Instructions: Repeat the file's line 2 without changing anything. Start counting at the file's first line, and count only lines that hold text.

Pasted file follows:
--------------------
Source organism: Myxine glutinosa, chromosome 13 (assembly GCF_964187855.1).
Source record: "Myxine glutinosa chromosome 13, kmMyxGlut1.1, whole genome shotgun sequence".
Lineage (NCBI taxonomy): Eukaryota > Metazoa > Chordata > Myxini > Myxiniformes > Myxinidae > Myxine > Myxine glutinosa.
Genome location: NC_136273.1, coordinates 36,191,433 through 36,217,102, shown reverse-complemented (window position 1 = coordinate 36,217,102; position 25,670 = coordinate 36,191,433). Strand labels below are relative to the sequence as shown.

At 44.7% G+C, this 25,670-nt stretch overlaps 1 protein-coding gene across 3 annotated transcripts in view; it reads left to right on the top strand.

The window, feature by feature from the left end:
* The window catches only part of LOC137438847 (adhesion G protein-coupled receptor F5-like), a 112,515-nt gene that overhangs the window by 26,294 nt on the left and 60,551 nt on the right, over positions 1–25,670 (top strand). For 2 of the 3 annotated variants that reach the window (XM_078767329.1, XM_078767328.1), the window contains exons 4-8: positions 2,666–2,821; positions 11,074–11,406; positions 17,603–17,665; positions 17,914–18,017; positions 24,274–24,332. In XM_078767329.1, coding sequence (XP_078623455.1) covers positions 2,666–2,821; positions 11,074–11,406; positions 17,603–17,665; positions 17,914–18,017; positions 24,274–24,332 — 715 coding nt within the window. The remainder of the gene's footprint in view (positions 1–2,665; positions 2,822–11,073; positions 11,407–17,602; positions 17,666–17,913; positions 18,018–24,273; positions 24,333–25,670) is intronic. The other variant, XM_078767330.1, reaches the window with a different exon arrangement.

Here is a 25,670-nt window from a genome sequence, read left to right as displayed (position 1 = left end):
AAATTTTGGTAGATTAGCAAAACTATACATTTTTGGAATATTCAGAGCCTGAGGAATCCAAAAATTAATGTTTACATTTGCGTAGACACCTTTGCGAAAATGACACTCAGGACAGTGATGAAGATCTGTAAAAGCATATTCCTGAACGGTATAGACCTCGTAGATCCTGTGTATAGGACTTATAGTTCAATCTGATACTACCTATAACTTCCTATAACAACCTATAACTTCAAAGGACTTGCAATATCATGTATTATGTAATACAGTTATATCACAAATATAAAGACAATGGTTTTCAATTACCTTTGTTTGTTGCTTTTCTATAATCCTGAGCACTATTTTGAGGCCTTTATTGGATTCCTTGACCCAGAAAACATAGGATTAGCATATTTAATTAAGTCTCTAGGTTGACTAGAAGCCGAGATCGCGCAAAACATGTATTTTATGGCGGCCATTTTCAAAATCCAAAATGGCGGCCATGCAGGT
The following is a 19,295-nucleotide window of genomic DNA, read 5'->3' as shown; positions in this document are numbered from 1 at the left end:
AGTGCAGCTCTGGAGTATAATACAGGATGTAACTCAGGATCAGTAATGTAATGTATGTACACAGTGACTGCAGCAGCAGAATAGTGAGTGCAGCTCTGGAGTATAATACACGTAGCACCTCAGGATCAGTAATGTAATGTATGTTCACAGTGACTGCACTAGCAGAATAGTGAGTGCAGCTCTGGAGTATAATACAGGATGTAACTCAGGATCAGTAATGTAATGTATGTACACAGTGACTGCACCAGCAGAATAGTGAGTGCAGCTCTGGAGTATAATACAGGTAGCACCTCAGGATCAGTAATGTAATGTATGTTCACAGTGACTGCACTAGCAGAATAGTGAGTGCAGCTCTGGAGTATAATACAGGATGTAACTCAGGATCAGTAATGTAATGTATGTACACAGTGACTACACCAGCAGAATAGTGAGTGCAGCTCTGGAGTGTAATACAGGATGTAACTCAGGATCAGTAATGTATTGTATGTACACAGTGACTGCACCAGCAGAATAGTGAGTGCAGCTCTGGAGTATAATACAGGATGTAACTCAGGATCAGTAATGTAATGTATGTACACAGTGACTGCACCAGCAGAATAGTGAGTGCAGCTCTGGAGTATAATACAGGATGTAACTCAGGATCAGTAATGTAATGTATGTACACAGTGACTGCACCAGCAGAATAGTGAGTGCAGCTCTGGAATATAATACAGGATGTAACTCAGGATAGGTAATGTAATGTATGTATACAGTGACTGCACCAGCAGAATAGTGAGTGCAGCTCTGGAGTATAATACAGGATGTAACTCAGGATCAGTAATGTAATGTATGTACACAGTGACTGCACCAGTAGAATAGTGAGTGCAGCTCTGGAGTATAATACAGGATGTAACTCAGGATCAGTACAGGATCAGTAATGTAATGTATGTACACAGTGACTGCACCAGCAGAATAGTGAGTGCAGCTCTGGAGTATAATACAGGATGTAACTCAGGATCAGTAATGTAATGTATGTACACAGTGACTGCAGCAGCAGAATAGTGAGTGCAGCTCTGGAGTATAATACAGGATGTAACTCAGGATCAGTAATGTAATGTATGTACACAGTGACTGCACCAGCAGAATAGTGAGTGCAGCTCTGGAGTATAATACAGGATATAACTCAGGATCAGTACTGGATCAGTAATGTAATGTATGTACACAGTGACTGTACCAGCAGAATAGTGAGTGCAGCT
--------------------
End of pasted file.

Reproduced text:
Source record: "Myxine glutinosa chromosome 13, kmMyxGlut1.1, whole genome shotgun sequence".